For many children, those social learning opportunities greatly diminish during the summer school break. Once out of the school environment and routine, children may spend more time alone or engaged in digital entertainment/communication, which research has shown may interfere with a child’s ability to recognize emotions in the people around them. It can become a slippery slide for a child from being a “we-thinker” to thinking in silo.
Social deficits can pose a lifelong problem, making it imperative that they be identified early and addressed, similarly to the approach that would be taken with a learning disability. Under the guidance of skilled pediatric occupational and speech/language therapists, children can learn through peer-to-peer experiences and roll playing, acquiring vital social skills in a fun, engaging, and active environment. Even those children who have exhibited social competency thus far can be greatly served by a summer program to help keep those skills sharp and prepare them with additional social skills tools that will cross over into academic learning success.
With all that modern technology has to offer, there is still nothing that can replace the gratification and lifelong effects of a successful and meaningful person-to-person encounter, and the learning that goes along with it.
Therapeutic Social Learning Options
This popular CSC program helps children develop confidence when taking the first steps toward reading, writing, attending to a new routine and making new friends. CSC’s huge gymnasium is turned into a fun learning camp with swings, a trampoline, a climbing wall and monkey bars to take children on an adventure while building up their kindergarten social skills.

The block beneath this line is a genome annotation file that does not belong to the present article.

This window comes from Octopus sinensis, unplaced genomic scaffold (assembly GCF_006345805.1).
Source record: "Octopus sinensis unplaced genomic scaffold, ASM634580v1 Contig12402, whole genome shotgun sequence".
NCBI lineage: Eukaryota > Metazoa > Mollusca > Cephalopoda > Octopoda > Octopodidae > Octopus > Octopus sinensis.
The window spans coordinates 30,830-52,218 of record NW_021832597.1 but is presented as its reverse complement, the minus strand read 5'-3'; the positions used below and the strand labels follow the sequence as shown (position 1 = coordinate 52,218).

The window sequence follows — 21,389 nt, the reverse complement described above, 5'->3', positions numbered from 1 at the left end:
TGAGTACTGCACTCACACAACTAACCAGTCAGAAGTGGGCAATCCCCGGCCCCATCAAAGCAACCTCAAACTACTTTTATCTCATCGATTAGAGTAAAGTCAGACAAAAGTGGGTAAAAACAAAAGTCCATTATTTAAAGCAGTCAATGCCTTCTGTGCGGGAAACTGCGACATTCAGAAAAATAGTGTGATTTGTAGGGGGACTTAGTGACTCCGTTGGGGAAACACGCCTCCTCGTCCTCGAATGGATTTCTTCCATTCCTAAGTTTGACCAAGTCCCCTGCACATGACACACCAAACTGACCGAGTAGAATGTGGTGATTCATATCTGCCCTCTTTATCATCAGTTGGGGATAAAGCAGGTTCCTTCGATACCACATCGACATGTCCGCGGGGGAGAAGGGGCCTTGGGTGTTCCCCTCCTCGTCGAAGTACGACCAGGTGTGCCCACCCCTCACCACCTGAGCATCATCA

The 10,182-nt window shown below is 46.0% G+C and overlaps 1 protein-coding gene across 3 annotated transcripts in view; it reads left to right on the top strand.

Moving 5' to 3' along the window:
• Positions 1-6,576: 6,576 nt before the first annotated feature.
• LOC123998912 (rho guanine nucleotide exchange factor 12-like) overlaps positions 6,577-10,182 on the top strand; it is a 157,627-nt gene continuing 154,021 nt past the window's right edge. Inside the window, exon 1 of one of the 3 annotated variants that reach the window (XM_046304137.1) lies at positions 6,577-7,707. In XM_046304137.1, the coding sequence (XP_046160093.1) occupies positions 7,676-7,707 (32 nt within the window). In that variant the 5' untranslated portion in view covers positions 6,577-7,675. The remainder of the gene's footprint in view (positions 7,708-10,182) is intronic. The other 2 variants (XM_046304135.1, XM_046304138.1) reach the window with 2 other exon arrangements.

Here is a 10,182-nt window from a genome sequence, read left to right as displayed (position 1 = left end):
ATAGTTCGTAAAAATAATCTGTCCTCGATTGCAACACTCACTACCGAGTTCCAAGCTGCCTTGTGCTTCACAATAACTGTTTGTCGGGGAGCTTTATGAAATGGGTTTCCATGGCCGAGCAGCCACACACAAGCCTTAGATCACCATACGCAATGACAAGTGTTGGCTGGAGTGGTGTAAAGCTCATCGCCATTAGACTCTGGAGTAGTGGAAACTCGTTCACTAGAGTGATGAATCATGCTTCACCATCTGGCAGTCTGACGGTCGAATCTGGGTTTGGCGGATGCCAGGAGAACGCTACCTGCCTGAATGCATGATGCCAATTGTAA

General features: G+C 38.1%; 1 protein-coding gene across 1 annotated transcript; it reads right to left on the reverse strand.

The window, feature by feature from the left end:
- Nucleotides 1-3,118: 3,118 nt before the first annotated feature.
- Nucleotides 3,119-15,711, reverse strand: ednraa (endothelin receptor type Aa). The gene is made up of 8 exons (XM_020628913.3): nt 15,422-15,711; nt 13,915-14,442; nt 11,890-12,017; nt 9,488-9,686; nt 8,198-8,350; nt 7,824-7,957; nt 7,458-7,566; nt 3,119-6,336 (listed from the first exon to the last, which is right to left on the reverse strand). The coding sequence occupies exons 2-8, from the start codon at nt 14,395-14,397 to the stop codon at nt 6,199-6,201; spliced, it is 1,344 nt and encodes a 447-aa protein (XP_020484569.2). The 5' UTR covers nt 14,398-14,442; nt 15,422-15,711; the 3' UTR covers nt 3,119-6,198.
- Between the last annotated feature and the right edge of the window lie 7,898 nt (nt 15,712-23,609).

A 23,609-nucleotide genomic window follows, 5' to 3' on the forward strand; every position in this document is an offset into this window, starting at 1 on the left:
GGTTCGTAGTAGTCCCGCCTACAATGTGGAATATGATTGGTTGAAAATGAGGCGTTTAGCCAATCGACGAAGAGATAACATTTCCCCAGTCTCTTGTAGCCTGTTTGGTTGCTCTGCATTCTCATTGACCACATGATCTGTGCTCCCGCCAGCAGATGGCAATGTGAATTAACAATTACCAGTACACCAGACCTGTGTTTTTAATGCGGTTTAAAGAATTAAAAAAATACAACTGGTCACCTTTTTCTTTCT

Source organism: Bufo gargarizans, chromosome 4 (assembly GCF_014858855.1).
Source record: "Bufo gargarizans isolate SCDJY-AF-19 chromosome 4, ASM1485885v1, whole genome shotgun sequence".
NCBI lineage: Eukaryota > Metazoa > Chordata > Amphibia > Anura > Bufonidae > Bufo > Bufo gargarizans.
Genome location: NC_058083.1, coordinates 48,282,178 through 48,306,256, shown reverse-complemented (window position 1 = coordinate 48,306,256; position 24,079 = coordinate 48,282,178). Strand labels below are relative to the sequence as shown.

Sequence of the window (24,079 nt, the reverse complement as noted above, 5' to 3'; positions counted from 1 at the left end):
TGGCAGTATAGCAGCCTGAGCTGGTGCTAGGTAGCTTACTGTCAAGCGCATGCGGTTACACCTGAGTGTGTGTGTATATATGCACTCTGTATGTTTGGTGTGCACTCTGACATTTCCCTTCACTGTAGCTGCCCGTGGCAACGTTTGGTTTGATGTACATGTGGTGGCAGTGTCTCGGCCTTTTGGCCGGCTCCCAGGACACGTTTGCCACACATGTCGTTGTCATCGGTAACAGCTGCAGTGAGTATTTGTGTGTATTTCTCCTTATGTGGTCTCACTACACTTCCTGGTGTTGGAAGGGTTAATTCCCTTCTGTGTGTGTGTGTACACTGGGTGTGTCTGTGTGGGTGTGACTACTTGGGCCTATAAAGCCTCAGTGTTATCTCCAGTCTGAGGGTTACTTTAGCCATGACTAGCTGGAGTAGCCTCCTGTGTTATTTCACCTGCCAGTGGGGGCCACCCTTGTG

Designed for children, ages 4.5 – 11, who are having a difficult time navigating the social landscape of the classroom or group setting and/or building and maintaining friendships. The small group environment of Friendship Club works well for the child who needs a structured social environment to strengthen and master communication skills.
Is your pre-school age child making the transition to Kindergarten in the fall?
As a parent, this can be both an exciting and emotional time, but for the child making the transition to kindergarten it is a major shift in routine, environment and academic expectations. Common Core Standards have raised the academic bar, even at the Kindergarten level. But it is a child’s ability to attune, adapt, anticipate and efficiently process information, that is critical to a successful transition from the pre-school environment.